Some pastors are known for their controversial political views, others for their less-than-orthodox teachings, but it’s hard to beat the Rev. Sheryl Ruthven when it comes to making attention-getting claims: she believes herself to be a prophetess who is the reincarnation of Mary Magdalene, one of the women Jesus healed. Not only does she claim to speak for God, but it’s been revealed to her that cats are sacred, and God has given then a special role to play in the end times. (Apocalypse Meow: How a Cult That Believes Cats Are Divine Beings Ended Up in Tennessee, Bob Smietana, Nashville Scene, Sept. 28, 2016)
The earth is flat. COVID vaccines contain microscopic tracking chips. Boys can become girls just by changing their pronouns. The world is full of bizarre ideas and influencers who are pushing them for all they’re worth.
Solomon Asch created an experiment in 1951 to see how easily individuals would conform to the beliefs of the people around them. He discovered that 1/3 of the participants in his experiment would choose what they knew to be a wrong answer rather than go against the contrarian opinions of their fellow participants.
We’re easily influenced, especially when we want people to like us.
In the Psalms, as in many of Jesus’ parables in the Gospels, two ways of living are presented. There’s the way of truth and the way of deception. One way brings joy, the other sorrow. Psalm 1 presents us with the same two choices, the same two roads.
But it starts off with a warning about the danger of being influenced by the wrong people.
Oh, the joys of those who do not follow the advice of the wicked, or stand around with sinners, or join in with mockers. Psalm 1:1 (NLT)
To put it in more modern language:
- Don’t take advice from people on a dead end road;
- Don’t hang out with people who only want to drag you down;
- And, don’t join in with people who make a habit of insulting and belittling everything that’s good and godly.
It seems like every day someone wants to tell me how to think, or how to live, or what to believe, or what’s true, what’s good, what will make me happy. The radio and TV news explain how to think about the day’s events. Social media is a battleground for hearts and minds on every subject from how to vote, how to eat, what to believe, what to say and what not to say. In fact, it’s now possible to earn a good living by promoting yourself as a social media “influencer.” And what’s the hope of every influencer? That you’ll listen to them and follow.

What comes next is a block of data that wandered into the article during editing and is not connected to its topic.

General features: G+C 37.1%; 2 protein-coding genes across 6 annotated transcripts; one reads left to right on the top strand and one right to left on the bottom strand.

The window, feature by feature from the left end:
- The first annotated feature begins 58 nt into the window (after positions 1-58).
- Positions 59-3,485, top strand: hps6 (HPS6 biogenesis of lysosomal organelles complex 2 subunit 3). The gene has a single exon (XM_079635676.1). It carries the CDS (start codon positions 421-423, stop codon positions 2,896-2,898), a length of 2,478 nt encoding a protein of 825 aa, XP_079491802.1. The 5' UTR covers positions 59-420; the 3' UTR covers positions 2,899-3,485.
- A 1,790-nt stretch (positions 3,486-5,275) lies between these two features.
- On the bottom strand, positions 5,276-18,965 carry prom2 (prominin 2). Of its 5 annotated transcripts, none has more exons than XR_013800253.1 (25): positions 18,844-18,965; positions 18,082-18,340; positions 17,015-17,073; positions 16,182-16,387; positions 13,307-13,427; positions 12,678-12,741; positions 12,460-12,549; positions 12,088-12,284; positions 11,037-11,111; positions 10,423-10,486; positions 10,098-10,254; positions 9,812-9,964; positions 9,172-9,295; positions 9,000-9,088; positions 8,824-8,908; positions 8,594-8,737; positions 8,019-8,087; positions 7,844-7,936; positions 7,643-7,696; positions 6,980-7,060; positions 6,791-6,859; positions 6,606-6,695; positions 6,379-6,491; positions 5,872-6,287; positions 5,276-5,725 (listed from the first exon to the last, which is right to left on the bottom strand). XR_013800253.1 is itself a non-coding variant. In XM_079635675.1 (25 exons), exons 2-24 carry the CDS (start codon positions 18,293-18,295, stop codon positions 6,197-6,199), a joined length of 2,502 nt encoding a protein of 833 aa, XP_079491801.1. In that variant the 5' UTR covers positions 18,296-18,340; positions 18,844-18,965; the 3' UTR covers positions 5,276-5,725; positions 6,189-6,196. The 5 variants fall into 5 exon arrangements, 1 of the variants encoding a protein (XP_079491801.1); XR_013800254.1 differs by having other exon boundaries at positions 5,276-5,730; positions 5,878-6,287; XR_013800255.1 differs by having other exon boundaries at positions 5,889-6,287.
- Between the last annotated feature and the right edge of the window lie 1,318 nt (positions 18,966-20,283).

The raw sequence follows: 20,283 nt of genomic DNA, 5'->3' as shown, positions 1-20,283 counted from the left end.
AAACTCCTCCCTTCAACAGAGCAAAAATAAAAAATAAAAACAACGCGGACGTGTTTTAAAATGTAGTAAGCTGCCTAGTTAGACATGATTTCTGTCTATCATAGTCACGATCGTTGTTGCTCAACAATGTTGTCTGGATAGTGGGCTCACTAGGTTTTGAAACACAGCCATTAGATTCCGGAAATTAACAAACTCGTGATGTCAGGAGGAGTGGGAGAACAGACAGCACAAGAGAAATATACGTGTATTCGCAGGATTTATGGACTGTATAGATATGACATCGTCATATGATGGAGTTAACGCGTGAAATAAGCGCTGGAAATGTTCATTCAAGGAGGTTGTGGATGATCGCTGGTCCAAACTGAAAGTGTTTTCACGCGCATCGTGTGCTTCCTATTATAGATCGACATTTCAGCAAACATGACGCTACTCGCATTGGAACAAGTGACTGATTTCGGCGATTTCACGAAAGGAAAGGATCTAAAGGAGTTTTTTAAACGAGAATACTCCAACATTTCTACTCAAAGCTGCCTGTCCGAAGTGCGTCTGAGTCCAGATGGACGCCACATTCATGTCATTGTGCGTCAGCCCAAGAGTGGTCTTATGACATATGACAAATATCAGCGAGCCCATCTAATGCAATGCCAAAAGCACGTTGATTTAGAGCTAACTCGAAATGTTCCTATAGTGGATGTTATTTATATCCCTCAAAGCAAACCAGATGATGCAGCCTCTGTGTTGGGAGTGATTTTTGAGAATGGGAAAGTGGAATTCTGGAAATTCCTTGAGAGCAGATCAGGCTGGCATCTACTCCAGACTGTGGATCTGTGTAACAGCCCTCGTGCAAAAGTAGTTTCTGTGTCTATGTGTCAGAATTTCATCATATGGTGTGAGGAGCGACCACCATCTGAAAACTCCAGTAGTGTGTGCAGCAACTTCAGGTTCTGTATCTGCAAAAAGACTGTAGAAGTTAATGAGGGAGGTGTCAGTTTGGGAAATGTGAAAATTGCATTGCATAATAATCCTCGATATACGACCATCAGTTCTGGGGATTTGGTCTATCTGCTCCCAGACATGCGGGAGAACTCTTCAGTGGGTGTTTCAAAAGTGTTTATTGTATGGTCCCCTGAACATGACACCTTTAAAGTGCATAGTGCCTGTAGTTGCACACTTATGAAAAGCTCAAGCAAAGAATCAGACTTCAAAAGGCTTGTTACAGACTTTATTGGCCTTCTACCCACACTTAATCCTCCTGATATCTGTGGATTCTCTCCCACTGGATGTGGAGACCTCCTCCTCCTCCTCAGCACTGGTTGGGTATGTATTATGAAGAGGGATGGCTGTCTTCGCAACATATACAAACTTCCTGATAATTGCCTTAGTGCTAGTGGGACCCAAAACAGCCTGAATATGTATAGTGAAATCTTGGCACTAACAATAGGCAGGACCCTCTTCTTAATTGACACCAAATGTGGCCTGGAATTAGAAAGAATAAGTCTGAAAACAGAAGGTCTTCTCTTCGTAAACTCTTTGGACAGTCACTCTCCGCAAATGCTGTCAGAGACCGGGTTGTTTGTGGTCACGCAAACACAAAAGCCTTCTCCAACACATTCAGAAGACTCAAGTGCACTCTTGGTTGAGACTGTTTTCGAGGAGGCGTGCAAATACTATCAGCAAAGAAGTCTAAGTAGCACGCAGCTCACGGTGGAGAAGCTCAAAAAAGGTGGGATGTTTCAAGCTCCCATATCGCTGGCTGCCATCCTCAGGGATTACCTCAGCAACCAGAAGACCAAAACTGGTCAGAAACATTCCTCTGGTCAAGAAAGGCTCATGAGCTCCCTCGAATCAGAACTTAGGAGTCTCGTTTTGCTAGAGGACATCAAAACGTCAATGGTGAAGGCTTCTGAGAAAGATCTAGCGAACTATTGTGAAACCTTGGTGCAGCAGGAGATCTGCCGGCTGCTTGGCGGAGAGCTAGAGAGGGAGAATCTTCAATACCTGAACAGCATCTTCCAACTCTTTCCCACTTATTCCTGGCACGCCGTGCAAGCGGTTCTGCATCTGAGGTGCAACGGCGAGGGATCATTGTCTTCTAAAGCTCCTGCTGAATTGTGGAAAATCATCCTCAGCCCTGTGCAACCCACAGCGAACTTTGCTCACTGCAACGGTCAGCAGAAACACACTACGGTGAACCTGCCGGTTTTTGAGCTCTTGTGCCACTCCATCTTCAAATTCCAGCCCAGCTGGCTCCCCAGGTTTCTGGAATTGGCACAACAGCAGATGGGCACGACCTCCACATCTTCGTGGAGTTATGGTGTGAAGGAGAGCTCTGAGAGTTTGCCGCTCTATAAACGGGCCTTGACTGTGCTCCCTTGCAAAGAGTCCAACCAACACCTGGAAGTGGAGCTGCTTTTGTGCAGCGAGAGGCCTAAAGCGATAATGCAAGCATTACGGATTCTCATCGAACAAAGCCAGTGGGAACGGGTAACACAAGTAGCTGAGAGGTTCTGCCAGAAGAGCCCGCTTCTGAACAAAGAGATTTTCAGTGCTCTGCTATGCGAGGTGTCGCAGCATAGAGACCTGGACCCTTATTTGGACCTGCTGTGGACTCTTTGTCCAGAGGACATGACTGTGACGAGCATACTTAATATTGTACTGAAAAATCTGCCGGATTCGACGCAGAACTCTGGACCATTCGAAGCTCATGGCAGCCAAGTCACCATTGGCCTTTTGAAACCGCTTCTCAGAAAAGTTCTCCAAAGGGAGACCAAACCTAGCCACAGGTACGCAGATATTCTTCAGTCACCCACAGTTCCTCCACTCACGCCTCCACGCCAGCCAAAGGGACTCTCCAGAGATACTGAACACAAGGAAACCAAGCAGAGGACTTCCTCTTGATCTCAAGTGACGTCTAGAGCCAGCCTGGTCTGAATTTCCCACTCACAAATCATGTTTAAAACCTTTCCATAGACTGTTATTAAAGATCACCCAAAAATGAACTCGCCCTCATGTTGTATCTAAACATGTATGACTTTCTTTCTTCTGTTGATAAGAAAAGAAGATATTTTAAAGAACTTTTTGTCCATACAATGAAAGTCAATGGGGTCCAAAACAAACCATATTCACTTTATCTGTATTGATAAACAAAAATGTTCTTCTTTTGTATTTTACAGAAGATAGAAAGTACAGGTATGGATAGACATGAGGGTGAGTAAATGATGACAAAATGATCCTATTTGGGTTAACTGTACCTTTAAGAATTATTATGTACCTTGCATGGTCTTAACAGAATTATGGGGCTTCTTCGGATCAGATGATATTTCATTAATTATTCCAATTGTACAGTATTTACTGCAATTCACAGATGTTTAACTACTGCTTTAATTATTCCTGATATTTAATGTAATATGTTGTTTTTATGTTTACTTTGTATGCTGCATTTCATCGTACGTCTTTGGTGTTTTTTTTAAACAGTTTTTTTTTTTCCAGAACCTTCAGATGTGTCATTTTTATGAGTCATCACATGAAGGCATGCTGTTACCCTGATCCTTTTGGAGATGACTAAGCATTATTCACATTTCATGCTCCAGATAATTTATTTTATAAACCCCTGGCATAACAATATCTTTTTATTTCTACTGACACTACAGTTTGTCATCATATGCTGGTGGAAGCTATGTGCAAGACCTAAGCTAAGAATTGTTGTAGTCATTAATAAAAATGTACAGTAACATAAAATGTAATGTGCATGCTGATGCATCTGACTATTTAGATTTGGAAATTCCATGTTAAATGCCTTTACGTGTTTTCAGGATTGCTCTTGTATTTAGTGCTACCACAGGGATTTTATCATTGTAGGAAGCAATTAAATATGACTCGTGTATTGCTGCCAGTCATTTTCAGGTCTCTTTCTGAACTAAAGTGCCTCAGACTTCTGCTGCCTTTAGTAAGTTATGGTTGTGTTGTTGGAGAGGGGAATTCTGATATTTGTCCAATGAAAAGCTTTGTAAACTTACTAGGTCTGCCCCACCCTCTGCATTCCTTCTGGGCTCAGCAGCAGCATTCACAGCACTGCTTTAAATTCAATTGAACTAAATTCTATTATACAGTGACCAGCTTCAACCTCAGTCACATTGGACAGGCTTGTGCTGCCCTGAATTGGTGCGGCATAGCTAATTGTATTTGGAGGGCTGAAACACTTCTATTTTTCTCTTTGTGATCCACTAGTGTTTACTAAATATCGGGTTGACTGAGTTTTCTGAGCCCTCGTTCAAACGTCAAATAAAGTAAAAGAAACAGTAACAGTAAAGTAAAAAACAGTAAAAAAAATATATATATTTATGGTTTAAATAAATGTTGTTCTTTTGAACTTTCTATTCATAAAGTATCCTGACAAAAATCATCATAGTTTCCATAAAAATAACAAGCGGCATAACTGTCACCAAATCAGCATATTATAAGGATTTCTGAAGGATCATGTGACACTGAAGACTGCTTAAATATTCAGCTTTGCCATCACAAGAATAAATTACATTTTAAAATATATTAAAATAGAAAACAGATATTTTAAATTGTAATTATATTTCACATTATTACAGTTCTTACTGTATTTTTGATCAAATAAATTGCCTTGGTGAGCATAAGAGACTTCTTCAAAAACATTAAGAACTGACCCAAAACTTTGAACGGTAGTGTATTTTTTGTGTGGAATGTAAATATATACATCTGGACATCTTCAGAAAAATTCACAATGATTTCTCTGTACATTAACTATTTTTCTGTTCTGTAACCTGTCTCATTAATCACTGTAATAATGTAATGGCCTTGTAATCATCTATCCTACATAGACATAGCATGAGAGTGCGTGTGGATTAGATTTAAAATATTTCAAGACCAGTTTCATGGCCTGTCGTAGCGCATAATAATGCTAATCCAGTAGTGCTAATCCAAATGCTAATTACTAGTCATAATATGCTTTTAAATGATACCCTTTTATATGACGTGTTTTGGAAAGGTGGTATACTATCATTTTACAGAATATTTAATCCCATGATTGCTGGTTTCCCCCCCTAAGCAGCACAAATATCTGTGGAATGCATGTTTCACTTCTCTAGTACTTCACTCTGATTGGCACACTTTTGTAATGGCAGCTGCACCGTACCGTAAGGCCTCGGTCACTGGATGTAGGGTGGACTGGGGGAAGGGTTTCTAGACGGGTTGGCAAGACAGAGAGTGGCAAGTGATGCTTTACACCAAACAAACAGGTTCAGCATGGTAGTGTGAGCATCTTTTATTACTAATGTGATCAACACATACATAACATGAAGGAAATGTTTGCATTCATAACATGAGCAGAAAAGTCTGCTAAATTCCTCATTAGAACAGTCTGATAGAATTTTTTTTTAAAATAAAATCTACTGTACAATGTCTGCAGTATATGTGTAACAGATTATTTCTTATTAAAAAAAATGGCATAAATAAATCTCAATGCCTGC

I doubt that we’re aware of how much we’re influenced by the loud voices we’re hearing, and I doubt that we often stop to ask who those voices speak for: God, or themselves.
Who do you listen to? Who is influencing you?
The Psalmist is telling us that we need to think critically about the voices that we’re hearing, and to exercise judgment and discernment when it comes to who we’re going to be influenced by.
This is why it’s so important to know the Word of God. The voices that influence our thinking and living can be subtle. They appeal to our vanity, they appeal to our pride, they appeal to our prejudices – I don’t mean racial prejudices alone, but the big list of things that are so dear to our hearts that we never question them. Political prejudices. Mental constructs about the world, about history, about reality that we accept as gospel.
Psalm 1 urges us to evaluate the words of the influencers against what we know is true as God has revealed it. When we ignore the advice of people who are promoting their own causes rather than God’s goodness, when we walk away from people who want us to ignore what we know is God’s truth, when we refuse to align ourselves with whatever group is promoting the latest cause or fad or lifestyle, we automatically say, “I belong to God, and that means something.”
It’s hard to do that, but it’s vital. It’s hard to swim upstream against a strong current, but that’s what the Psalmist says we must do.
Which is why the Holy Spirit is one of God’s greatest gifts to us. He lives in us, he is God’s voice, God’s very heart inside of us, and his desire is to give us the discernment we need so that we can tell the difference between God’s voice and the voice of our own self-serving impulses. Jesus said:
“You can enter God’s Kingdom only through the narrow gate. The highway to hell is broad, and its gate is wide for the many who choose that way. But the gateway to life is very narrow and the road is difficult, and only a few ever find it.” Matthew 7:13-14 (NLT)
Though God’s road is narrow, it is not hidden. Jesus Christ erected a historical road marker on that road when he was crucified, buried, and then rose from the dead.
Before throwing in with the influencers, may I suggest you first examine the words and life of the man who said:
“I am the Road, also the Truth, also the Life. No one gets to the Father apart from me.” John 14:6 (NLT)